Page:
Chinese herbal medicines have helped Chinese people with diabetes lose weight, help improve their cholesterol levels and prevent cardiovascular disease, according to a study published in the online journal Nature Medicine.
The researchers say the drugs work by targeting key inflammation pathways in the body.
It’s not clear why Chinese herbal products work better than other therapies.
The study’s authors say it could be because the Chinese herbal pills contain a unique compound that inhibits the production of a protein called AMP-activated protein kinase, which can activate the inflammation pathway.
It could also be because Chinese herbal remedies have a longer shelf life and are more effective in treating chronic diseases than traditional Chinese medicines.
In a follow-up study, the researchers looked at whether Chinese herbal therapy helped patients with metabolic syndrome, a complex of conditions including obesity, diabetes and high blood pressure.
They found the Chinese medicine improved insulin sensitivity and the ability to manage blood pressure in the blood, but not the other metabolic syndrome-related conditions.
The new study is the first to show Chinese herbal drugs have an effect on metabolic syndrome.
“This is a very exciting study, but more research is needed to confirm these findings,” said study lead author Dr. Zhuo Wang, a research associate in the Department of Pharmacology at The Chinese University of Hong Kong.
He added that more research could help develop Chinese herbal treatments to treat other conditions.
Other research shows Chinese herbal compounds can help lower blood pressure and improve metabolic health, including in type 2 diabetes.
But the researchers say this is the only study to examine the effectiveness of Chinese herbal therapies in treating metabolic syndrome in patients.
The Chinese herbal remedy they studied has the most potent anti-inflammatory compound known, and it also contains a natural peptide that reduces inflammation.
The peptide, called pomegranate extract, is a potent antihyperglycemic agent, the team reports.
A peptide peptide has the same effect as a sugar pill, but it can be made more active and also contains amino acids, which are important for proper digestion.
“We know from previous research that pomegranate extracts can lower blood sugar and have other health benefits, and we were curious to know if they can do the same for metabolic syndrome,” said co-author Dr. Junqing Zhang, a professor of pharmacology and immunology at the Chinese University.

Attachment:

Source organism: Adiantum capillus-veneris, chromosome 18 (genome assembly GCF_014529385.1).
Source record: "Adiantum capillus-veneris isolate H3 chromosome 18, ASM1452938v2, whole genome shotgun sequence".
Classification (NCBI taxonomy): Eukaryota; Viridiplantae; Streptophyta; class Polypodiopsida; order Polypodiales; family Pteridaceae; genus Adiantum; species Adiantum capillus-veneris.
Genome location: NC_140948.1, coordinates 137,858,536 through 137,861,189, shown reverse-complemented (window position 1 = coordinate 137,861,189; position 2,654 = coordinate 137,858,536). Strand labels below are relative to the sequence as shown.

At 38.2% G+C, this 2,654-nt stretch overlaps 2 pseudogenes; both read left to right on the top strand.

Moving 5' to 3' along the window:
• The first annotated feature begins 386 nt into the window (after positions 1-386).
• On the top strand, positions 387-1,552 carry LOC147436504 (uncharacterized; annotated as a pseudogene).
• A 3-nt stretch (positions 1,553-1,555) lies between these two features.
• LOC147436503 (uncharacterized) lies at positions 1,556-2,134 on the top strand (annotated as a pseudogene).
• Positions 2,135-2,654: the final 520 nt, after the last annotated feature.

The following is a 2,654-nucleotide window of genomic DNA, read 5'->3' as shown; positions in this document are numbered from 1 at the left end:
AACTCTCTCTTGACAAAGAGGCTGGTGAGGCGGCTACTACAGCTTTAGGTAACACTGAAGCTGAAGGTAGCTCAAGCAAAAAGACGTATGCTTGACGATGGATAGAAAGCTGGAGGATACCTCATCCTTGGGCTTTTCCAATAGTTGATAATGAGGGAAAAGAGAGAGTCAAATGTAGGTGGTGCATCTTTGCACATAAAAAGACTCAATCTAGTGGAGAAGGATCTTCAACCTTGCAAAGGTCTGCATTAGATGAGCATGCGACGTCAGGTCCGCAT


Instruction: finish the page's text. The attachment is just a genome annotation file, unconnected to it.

“The peptide is very effective in reducing inflammation in the stomach, but the peptide itself is a powerful medicine.
So this is a great new discovery for the Chinese medicinal industry.”
The peptides are also thought to help improve the ability of the liver to process glucose and other nutrients.
“Our study showed that the peptides significantly reduced inflammatory processes in the liver and heart, which is an important aspect for managing the metabolic syndrome and type 2 Diabetes,” Zhang said.
The next step for Zhang and his team will be to test the peptises in a large group of people with metabolic and metabolic syndrome to see if it has any effect on the disease.
The research team is continuing to study the peptidergic effect of the Chinese herbs in humans and other animals, and the team hopes to use this knowledge to develop Chinese medicinal products.
A small study published last year in the journal PLOS Medicine found Chinese herbal tea may help reduce metabolic syndrome risk factors and obesity in people with high blood glucose levels.
In that study, researchers looked into the effects of three Chinese herbal teas, three Chinese-made supplements and one herbal extract on the blood sugar levels of women with type 2 diabetic complications.
The herbal tea and supplements did not significantly affect the women’s blood sugar level or insulin sensitivity.
The team notes there is some evidence that some herbal teases, including the Chinese tea, can be used to treat some conditions, including Type 2 diabetes, so it’s possible the benefits of Chinese herbs are worth a closer look.
“A small randomized controlled trial in humans, and in mice, shows that there may be benefits from herbal tea or tea extracts to decrease insulin sensitivity, but further studies are needed to determine whether these are beneficial to people with type two diabetes,” Zhang added.
The results of the new study are expected in the fall.
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